Greetings from Buffalo, NY, USA. Today begins Passover, and tomorrow begins the Christian Triduum. For many across the world today, these traditions are bittersweet to say the least. As of this writing, the United States – currently the epicenter of the COVID-19 pandemic – just reported its highest daily death rate yet; in Spain, deaths had declined but are on the rise again.
We will not be gathering for public worship this year. While I am fortunate to be spending this Holy Week in my childhood home with my elderly parents for the first time in five years, I am sad that we will not be able to participate in most of our beloved traditions: Holy Thursday pilgrimage to seven churches, outdoor Stations of the Cross on Good Friday, a blessing of Easter baskets on Holy Saturday, the Easter liturgy, and Dyngus Day (a Polish-American Easter Monday post-Lent Carnival that Buffalo has become known for).
Nevertheless, in the midst of a global pandemic, we are called to celebrate everything this season stands for: death and resurrection, hope for new life. Faced with a frightening situation that none of us have experienced before, we Christians are called to reaffirm our faith in the Paschal Mystery, which remains real and true in every circumstance.
Passolver and Easter, which both recall terrible suffering followed by grace and redemption, have been celebrated in all sorts of circumstances for a very long time. People have celebrated these festivals during other plagues. Last year, Easter was marred by violence in Sri Lanka. For many people around the world, it is just another time of hardship that they endure all year long.
A dear friend recently directed me to this passage from The Orthodox Way by Bishop Kallistos Ware. This anonymous letter was written by a Christian gulag prisoner in the Soviet Union. I offer it as a meditation for all of us during this holiest of weeks.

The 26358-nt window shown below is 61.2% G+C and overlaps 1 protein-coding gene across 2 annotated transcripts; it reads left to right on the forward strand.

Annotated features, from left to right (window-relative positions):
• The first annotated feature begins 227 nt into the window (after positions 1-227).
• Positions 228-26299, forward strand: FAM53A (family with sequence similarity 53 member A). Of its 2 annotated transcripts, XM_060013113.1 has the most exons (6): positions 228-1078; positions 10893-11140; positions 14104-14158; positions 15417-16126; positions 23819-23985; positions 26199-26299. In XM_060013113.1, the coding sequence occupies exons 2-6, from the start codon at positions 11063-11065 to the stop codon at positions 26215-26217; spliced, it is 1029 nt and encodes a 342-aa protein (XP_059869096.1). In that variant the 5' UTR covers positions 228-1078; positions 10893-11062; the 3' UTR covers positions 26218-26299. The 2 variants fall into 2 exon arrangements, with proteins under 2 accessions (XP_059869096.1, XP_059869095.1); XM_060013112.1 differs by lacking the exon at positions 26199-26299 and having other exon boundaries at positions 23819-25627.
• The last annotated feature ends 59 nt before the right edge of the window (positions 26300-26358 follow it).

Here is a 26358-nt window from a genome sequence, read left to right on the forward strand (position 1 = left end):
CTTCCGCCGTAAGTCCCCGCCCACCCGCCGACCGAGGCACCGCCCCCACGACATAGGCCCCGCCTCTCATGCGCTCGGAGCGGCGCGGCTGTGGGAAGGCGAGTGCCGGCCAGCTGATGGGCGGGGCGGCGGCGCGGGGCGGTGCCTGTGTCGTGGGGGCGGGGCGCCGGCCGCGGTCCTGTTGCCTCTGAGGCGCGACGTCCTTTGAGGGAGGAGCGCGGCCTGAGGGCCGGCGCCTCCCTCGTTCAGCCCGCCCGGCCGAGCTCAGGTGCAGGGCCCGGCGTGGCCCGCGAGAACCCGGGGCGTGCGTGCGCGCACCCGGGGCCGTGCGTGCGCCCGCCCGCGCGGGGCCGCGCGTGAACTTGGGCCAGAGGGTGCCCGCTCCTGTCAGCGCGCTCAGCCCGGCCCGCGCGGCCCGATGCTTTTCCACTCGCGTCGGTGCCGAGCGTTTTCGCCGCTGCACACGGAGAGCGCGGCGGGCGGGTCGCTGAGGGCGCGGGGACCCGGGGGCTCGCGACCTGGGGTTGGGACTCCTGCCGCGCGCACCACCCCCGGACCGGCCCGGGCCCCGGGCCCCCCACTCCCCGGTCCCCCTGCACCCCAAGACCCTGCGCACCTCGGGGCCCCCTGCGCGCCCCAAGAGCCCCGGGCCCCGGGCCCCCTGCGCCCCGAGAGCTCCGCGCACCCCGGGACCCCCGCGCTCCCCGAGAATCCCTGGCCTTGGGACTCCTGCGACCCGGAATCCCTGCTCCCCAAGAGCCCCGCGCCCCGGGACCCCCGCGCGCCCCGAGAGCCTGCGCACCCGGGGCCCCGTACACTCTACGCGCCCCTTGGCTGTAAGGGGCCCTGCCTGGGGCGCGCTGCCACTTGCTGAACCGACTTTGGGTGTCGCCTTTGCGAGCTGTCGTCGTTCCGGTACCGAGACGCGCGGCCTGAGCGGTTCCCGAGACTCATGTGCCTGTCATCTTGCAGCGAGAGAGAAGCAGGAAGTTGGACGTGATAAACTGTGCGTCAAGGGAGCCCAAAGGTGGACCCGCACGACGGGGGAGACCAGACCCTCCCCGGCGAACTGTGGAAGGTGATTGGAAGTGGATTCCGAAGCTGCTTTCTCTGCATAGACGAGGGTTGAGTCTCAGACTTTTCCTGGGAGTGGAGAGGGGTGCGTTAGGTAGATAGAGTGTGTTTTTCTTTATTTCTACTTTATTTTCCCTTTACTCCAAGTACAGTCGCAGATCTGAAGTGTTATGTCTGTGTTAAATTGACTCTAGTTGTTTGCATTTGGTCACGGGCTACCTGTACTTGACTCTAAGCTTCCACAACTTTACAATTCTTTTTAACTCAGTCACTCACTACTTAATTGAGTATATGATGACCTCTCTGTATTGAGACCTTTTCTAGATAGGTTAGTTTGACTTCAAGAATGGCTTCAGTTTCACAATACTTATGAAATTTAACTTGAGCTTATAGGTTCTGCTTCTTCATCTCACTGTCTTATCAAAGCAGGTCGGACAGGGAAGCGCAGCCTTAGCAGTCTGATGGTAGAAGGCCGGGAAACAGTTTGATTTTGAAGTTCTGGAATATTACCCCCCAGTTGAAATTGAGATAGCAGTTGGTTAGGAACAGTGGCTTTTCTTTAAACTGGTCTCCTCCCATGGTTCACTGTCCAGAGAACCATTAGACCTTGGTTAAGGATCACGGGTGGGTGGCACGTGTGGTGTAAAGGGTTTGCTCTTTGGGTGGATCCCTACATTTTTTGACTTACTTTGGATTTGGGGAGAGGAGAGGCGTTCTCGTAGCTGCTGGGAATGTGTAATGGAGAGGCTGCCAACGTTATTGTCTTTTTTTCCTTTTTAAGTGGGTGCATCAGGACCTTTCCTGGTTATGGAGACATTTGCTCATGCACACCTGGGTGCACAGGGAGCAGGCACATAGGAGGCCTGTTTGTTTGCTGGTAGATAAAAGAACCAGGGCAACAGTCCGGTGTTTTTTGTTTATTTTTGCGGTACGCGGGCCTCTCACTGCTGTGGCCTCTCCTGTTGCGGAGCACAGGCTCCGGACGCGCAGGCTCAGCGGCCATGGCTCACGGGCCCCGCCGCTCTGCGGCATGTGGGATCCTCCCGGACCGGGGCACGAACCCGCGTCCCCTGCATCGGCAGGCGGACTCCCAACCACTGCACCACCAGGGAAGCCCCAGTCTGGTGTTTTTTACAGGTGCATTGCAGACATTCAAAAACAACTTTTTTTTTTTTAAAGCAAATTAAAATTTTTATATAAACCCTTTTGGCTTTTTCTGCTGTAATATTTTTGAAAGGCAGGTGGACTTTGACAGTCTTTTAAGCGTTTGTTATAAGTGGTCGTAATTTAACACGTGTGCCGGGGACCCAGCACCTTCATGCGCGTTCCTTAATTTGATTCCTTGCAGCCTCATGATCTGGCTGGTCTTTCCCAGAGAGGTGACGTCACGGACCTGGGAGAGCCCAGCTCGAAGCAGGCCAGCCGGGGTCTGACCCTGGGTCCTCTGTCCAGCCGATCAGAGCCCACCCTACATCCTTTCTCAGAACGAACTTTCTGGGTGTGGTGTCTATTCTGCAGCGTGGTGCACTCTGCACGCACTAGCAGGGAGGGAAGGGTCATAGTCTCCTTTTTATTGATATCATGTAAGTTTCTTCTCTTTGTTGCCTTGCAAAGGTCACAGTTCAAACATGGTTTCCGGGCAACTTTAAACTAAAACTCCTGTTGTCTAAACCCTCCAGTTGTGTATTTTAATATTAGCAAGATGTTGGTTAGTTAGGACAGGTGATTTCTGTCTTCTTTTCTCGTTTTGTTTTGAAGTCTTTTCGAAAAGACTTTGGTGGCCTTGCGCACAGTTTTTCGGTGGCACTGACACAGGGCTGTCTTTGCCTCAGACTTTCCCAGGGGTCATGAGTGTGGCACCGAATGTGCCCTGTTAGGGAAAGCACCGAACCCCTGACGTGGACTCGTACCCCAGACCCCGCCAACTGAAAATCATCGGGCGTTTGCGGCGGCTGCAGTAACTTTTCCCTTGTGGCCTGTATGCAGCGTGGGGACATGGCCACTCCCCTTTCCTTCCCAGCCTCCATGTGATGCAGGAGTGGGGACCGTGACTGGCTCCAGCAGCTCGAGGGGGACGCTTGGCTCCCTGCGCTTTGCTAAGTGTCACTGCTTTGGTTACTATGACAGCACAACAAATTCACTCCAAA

It is only by being a prisoner for religious convictions in a Soviet camp that one can really understand the mystery of the fall of the first man, the mystical meaning of the redemption of all creation, and the great victory of Christ over the forces of evil. It is only when we suffer for the ideals of the Holy Gospel that we can realize our sinful infirmity and our unworthiness in comparison with the great martyrs of the first Christian Church. Only then can we grasp the absolute necessity for profound meekness and humility, without which we cannot be saved; only then can we begin to discern the passing image of the seen, and the eternal life of the Unseen.
On Easter Day all of us who were imprisoned for religious convictions were united in the one joy of Christ. We were all taken into one feeling, into one spiritual triumph, glorifying the one eternal God. There was no solemn Paschal service with the ringing of church bells, no possibility in our camp to gather for worship, to dress up for the festival, to prepare Easter dishes. On the contrary, there was even more work and more interference than usual. All the prisoners here for religious convictions, whatever their denomination, were surrounded by more spying, by more threats from the secret police.
Yet Easter was there: great, holy, spiritual, unforgettable. It was blessed by the presence of our risen God among us – blessed by the silent Siberian stars and by our sorrows. How our hearts beat joyfully in communion with the Great Resurrection! Death is conquered, fear no more, an eternal Easter is given to us! Full of this marvellous Easter, we send you from our prison camp the victorious and joyful tidings: Christ is risen!
– Letter from a Soviet concentration camp
Passover and Holy Week blessings to all.